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An Australian-pioneered drug gives leukaemia patients hope

Photo: Aussie drug gives leukaemia patients hope
Patients with blood cancers have new hope after two trials found a drug pioneered in Australia showed dramatic life saving benefits.

Research shows when Venetoclax - a drug developed from scientific discoveries made in Melbourne - is combined with standard immunotherapy drugs, it can save more than twice as many patients as chemotherapy.

In one international study led by the Peter MacCallum Cancer Centre, almost 85 per cent of 389 chronic lymphocytic leukaemia patients were cancer-free two years after beginning treatment.

This compared with just 36 per cent on standard immune-chemotherapy.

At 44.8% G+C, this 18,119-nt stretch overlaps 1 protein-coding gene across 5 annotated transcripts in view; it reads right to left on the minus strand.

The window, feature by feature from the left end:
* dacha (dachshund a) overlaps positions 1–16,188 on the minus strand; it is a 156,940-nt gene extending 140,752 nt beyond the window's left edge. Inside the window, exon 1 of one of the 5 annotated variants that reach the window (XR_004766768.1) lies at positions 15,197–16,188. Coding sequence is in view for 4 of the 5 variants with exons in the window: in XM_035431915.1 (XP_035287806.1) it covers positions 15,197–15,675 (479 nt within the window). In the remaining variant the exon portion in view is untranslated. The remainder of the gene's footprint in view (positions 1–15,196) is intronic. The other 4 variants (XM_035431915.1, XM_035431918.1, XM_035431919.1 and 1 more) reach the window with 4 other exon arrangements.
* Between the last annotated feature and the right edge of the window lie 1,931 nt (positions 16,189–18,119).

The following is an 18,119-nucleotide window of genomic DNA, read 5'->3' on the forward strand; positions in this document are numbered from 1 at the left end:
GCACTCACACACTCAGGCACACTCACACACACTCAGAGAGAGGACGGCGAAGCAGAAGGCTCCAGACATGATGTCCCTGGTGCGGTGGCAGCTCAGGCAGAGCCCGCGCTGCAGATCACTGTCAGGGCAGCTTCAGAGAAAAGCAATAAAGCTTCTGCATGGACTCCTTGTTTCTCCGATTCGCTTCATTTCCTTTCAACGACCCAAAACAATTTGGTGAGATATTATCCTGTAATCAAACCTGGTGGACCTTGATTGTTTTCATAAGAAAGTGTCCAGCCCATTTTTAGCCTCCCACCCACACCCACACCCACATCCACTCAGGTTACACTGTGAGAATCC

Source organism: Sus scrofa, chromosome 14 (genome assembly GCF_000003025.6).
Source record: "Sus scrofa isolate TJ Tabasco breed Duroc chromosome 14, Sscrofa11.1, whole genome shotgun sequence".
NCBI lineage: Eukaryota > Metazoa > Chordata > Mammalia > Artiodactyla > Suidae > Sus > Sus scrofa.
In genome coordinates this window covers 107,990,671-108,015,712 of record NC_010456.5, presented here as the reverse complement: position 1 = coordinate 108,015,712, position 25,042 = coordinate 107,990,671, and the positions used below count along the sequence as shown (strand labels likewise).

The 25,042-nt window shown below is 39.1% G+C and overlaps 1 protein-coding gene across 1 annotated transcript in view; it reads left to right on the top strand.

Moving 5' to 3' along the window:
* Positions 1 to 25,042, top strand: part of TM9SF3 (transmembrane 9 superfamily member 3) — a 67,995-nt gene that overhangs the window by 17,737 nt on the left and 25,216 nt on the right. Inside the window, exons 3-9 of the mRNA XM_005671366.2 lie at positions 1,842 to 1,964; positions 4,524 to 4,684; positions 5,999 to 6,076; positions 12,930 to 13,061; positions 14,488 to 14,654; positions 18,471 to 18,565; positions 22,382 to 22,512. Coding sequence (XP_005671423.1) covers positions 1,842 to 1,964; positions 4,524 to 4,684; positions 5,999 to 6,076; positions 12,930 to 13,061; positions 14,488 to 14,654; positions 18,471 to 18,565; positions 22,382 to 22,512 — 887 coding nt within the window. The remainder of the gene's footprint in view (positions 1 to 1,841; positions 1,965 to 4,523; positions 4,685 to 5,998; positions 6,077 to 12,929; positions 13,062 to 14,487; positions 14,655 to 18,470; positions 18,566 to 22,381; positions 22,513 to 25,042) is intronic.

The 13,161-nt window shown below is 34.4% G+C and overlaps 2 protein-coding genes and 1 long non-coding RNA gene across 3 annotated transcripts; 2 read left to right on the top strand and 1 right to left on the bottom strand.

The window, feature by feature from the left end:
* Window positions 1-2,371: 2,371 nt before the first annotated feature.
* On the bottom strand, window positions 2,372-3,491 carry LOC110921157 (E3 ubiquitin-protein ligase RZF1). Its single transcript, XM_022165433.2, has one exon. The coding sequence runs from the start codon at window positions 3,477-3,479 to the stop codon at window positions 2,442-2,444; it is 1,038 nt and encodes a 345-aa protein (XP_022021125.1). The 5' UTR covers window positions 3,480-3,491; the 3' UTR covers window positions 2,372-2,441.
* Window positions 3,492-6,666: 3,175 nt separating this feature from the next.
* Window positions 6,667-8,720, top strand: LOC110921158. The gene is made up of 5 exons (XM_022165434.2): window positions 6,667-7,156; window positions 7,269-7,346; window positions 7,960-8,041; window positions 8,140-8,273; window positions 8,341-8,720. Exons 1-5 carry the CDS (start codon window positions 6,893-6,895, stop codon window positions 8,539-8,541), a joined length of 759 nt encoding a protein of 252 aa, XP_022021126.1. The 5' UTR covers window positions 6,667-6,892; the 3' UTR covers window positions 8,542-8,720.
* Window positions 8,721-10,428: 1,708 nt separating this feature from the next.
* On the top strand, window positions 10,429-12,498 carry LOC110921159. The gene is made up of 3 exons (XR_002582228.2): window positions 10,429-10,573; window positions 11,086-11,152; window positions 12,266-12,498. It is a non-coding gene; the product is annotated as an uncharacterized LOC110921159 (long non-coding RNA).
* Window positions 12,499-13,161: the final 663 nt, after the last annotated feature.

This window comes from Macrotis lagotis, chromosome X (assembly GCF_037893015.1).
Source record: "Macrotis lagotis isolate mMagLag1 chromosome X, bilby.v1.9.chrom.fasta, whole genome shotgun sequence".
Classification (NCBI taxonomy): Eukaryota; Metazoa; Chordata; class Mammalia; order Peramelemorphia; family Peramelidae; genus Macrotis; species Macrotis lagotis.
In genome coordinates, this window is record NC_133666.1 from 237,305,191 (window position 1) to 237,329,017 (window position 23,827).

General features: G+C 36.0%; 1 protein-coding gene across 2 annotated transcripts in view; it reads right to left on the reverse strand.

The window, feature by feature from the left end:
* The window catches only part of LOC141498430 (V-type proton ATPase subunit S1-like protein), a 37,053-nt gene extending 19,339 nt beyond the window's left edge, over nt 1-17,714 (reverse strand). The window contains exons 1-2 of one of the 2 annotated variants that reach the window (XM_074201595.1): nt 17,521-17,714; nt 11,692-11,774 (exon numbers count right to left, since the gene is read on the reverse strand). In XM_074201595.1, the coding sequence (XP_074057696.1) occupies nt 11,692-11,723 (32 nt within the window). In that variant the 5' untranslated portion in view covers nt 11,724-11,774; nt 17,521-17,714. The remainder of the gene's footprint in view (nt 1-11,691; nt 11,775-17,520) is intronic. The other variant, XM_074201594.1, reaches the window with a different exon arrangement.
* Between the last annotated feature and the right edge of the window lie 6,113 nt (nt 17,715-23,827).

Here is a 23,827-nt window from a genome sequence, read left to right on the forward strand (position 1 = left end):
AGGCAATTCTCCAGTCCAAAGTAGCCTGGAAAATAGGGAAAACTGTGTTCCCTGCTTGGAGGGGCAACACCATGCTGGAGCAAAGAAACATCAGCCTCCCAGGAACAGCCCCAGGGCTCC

The second study by the Royal Melbourne Hospital found 71 per cent of patients went on to show no detectable cancer when treated with the combination of Venetoclax and immunotherapy drug ibrutinib.
Seventy-eight per cent of those patients remained cancer free for at least 15 months.

Lead researcher Professor John Seymour believes the Venetoclax and immunotherapy combination could be used globally to replace chemotherapy for patients with relapsed leukaemia.

"Venetoclax combination is profoundly superior to chemotherapy and should replace chemotherapy," Prof Seymour told ABC Radio.

"In this particular setting, the (Venetoclax) oral tablet ... was far better tolerated and few severe side effects compared to chemotherapy."

'(It provided) better quality of life, enabling patients to do the things they wish to be doing in normal life."

Venetoclax, developed based on a discovery by Melbourne's Walter and Eliza Hall Institute of Medical Research, inhibits a protein that makes cancer cells in leukaemia patients resistant to other therapies.

The institute sold partial rights to the drug to Canadian Pension Plan Investment Board in July.

Victorian Health Minister Jill Hennessy will meet with researchers to talk through the findings on Thursday.

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